Saudi Arabia reported one new MERS-CoV case today, and a top Saudi health official told Reuters that the country is considering banning the importing of camels from the Horn of Africa because of worries about the virus.
The Saudi Ministry of Health (MOH) said a MERS-CoV (Middle East respiratory syndrome coronavirus) case was identified in a 58-year-old expatriate in the city of Bisha. The patient, who is not a healthcare worker, is in a hospital intensive care unit.
The man's illness raised the ministry's MERS tally to 711 cases with 292 deaths. No new deaths were reported today.
Camel ban considered
Meanwhile, Tariq Madani, who heads the scientific advisory board overseeing the MOH's control center for MERS-CoV, said the Saudi agriculture ministry is considering a ban on camels from the Horn of Africa, according to a Reuters story today.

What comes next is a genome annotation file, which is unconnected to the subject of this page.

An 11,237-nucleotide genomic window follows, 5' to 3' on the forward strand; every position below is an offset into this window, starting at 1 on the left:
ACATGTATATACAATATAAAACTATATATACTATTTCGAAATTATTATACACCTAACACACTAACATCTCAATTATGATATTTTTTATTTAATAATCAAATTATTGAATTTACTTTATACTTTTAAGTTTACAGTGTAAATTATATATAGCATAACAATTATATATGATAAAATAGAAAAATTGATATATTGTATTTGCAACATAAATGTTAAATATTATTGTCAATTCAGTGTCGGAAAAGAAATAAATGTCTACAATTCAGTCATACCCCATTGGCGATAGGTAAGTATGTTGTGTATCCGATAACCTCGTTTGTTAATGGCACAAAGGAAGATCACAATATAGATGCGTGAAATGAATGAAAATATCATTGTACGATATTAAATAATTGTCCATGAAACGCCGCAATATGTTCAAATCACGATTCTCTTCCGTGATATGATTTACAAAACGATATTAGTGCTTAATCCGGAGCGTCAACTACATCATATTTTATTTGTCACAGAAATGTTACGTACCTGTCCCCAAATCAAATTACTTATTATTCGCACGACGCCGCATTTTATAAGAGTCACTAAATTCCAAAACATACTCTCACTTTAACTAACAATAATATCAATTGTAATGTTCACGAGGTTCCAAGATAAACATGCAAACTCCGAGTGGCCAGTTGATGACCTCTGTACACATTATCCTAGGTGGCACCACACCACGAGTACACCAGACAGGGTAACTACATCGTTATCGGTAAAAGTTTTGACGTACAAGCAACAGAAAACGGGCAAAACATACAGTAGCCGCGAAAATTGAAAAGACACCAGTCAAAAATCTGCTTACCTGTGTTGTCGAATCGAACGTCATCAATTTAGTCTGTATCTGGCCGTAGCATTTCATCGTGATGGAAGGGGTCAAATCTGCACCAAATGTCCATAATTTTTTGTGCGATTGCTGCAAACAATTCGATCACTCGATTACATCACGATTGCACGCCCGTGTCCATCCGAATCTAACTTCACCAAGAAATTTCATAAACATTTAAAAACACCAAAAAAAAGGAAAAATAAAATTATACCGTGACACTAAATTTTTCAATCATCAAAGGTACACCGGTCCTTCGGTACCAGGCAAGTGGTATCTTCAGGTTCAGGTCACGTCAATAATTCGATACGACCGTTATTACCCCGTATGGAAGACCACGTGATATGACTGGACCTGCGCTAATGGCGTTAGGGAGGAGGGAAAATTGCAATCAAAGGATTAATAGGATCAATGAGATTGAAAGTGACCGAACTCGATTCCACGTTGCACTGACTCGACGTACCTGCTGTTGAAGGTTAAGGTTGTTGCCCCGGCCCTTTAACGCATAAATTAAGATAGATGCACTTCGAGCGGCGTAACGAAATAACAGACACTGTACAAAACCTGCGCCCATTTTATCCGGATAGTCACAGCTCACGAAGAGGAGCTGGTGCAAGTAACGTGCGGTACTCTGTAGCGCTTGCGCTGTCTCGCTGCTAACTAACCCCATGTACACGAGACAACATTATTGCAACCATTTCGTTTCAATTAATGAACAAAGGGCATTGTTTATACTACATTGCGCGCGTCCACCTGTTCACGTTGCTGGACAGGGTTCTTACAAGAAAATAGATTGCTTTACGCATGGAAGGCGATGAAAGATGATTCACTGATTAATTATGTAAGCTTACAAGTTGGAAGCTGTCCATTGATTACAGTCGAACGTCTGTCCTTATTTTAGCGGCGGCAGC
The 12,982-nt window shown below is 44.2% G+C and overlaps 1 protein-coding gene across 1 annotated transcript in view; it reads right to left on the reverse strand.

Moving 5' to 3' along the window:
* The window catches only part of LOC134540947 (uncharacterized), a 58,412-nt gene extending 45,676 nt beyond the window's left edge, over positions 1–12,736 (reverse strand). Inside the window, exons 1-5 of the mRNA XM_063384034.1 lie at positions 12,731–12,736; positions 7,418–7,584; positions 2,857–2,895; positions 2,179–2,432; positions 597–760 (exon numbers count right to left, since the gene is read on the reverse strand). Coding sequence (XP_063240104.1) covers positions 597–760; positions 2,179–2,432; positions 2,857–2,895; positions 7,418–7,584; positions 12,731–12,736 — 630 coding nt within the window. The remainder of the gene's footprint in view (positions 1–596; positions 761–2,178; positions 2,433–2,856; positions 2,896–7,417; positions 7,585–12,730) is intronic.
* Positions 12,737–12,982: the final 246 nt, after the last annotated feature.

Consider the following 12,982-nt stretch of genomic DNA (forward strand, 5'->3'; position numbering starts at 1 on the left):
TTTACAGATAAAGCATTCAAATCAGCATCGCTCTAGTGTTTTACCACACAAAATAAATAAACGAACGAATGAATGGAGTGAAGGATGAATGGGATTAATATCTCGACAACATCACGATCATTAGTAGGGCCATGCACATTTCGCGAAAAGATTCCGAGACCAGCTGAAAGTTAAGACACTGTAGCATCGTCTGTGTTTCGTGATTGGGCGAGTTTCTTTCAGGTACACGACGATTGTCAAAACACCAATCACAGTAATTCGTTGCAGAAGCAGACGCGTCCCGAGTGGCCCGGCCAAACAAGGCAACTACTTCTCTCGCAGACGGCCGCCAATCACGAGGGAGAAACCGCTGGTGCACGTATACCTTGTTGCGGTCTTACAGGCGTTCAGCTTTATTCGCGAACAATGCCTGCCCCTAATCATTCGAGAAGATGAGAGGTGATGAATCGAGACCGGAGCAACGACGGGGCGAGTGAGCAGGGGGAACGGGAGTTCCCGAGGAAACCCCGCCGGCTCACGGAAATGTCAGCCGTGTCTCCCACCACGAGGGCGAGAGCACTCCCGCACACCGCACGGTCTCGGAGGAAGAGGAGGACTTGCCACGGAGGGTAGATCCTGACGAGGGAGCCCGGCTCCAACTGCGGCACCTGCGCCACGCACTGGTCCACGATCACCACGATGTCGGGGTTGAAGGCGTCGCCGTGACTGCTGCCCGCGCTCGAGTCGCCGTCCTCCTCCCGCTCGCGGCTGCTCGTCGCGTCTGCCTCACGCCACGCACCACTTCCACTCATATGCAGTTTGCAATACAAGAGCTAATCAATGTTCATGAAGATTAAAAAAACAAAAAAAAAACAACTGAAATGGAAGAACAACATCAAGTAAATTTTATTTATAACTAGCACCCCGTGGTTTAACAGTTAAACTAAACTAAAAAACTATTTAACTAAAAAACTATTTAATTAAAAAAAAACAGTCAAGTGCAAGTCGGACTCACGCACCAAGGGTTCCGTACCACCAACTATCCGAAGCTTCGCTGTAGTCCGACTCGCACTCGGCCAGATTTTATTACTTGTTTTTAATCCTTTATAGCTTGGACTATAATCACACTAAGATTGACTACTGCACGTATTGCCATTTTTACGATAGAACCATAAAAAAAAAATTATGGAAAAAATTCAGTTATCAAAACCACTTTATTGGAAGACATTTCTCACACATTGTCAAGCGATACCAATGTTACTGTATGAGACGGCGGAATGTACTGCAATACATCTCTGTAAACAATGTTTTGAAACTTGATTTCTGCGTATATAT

"We do have suspicions that the disease may have been imported through camel trade from the Horn of Africa, but we haven't proved it yet," Madani told Reuters. He said camels are now being tested at Saudi seaports before being allowed into the country.
MERS-CoV is known to be fairly common in dromedary camels in the Middle East, and one recent study found the virus in Egyptian camels that had been imported from Sudan or Ethiopia. Other studies have detected MERS-CoV-like antibodies in camels in Kenya, Tunisia, Nigeria, and Ethiopia. The animals are believed to be an important source of human infections, but how the virus jumps from camels to humans has not been pinned down.
Lisa Murillo, PhD, a virologist and affiliate scientist at Los Alamos National Laboratory, told Reuters that she has analyzed data on MERS cases in the Middle East and camel imports from the Horn of Africa and has found striking correlations.
She said scientists should be looking for MERS-CoV in camels and humans in the Horn of Africa. Madani said Saudi scientists are doing that, by taking samples from imported camels at seaports and from their human handlers.
The story said Somalia is a major exporter of camels to Saudi Arabia, and a Saudi ban on the imports would be a major blow to Somalia's fragile economy.
Jun 27 Saudi MOH statement
Jun 27 Reuters story
Related May 7 CIDRAP News item